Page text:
The No. 1 pick of the 2016 NFL draft will be announced Thursday night. Will it be North Dakota State quarterback Carson Wentz? The consensus is that Wentz will be the No. 2 pick, not No. 1.
Is that because he isn’t prepared for playing “tougher competition” in the NFL?
A recent essay published by Wentz in The Players' Tribune was focused on how individuals think there is a disadvantage to growing up and playing football in North Dakota. He had a strong rebuttal. Here is an excerpt from his essay:
There’s this belief that I’m at some sort of disadvantage coming into the league because of where I’m from. But if you get to know me, you’ll understand that being from North Dakota isn’t a disadvantage. Not even close. In fact, having been raised in North Dakota is probably one of my greatest strengths.
Let me tell you right now — football is football, no matter if it’s played in the Rose Bowl or on a dusty field in Bismarck. Those warm southern states may produce the most NFL talent, but there’s a special brand of football going on up north.
Wentz said North Dakota football breeds toughness when you jam fingers into ice-cold helmets or get decked on frozen cement-like dirt. Minnesotans can relate to these conditions.
The Players' Tribune published a handful of essays from prospects and current NFL stars leading up to Thursday night’s draft. Among those featured was the Vikings' consensus first-round pick from various mock drafts, Mississippi wide receiver Laquon Treadwell.
The 6-2, 221-pounder grew up in a neighborhood where TV and video games weren’t important and he fell in love with football playing the game in the streets late into the night.
The way Treadwell describes his commitment to the game and desire to win is impressive. He sounds like the type of guy Vikings coach Mike Zimmer would like on his team.
Here is an excerpt from his essay:
My senior year, I told myself I was not leaving high school without a state championship. I wanted to go out on top.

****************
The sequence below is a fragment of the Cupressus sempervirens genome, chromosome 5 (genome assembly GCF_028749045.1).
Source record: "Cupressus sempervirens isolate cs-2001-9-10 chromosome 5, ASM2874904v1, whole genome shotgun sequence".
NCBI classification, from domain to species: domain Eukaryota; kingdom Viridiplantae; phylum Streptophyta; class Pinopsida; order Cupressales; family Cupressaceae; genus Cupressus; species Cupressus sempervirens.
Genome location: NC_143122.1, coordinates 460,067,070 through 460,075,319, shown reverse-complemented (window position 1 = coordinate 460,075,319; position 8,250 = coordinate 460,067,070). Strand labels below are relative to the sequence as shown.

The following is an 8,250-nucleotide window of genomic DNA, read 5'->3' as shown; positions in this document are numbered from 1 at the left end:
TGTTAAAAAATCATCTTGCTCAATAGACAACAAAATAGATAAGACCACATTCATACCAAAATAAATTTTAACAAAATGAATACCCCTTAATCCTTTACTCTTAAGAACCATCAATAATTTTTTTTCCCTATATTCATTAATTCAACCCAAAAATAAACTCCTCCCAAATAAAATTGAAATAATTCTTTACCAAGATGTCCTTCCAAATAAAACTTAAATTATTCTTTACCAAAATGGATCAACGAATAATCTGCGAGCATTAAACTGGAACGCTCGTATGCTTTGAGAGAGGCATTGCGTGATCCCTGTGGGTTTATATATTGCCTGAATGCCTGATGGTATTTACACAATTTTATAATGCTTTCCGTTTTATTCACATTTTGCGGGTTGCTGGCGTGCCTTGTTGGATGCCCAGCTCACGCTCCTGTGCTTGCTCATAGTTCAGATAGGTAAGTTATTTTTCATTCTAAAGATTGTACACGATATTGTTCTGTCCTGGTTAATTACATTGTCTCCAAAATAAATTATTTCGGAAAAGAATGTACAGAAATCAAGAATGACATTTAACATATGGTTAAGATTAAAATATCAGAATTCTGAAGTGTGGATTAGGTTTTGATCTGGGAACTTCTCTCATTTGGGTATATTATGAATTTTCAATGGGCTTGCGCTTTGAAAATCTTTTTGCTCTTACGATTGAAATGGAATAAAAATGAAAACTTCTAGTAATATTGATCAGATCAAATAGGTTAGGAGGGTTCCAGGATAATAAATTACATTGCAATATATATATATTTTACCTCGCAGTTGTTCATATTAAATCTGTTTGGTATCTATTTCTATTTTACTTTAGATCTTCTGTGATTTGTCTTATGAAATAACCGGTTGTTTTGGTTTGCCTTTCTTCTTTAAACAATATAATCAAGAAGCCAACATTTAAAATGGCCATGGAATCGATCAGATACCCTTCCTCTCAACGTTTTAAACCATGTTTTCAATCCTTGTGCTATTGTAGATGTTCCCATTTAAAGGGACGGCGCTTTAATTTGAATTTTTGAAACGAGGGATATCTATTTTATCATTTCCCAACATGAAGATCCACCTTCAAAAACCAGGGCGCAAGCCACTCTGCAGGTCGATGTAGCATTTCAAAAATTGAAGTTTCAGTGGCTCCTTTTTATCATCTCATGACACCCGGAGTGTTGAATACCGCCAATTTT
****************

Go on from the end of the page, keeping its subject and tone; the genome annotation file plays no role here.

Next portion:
And I did. We went undefeated and won the state championship for the first time in school history. I won some individual awards along the way and ended up as the second-leading receiver in Illinois history — and I truly value those honors and accomplishments — but I was playing for the title. All I wanted was that ring.
I didn’t watch TV as a kid, and to this day I still don’t. So the first time I really saw NFL players wasn’t on my television.
It was on the field in the SEC.
Minnesota’s own Larry Fitzgerald offered advice to Wentz, Treadwell and the rest of the 2016 draft class in an open letter to The Players' Tribune.
Fitzgerald, a Minneapolis native and Holy Angels product, was the third overall pick in the 2004 NFL draft. The 6-3, 225-pound wide receiver has matured into a nine-time Pro Bowler and one-time First Team All-Pro.
He reminded the newest draft class to block out criticism, surround oneself with good people to help make wise decisions, and enjoy the moment.
Here are some excerpts from his letter:
You’re going to become an employee of the most popular sports league on the planet. Not a lot of people get their dream job immediately out of college, but you’re one of the lucky few. That’s a pretty amazing accomplishment on its own, and one you can take pride in forever. From this day forward, regardless of what happens next, you will always have the distinction of being drafted to play in the NFL. …
The past few weeks, I’m sure you’ve been reading different things online about your strengths and weaknesses as a player. You’ve spent your whole life playing this game, and people are trying to predict your future based on one drill you ran in a stuffy dome or on one measurement that came up an inch or two below average. I know this is easier said than done, but try to shut that stuff out. …
Just as you should ignore the bad things said about you, it’s just as important not to buy into your own hype either.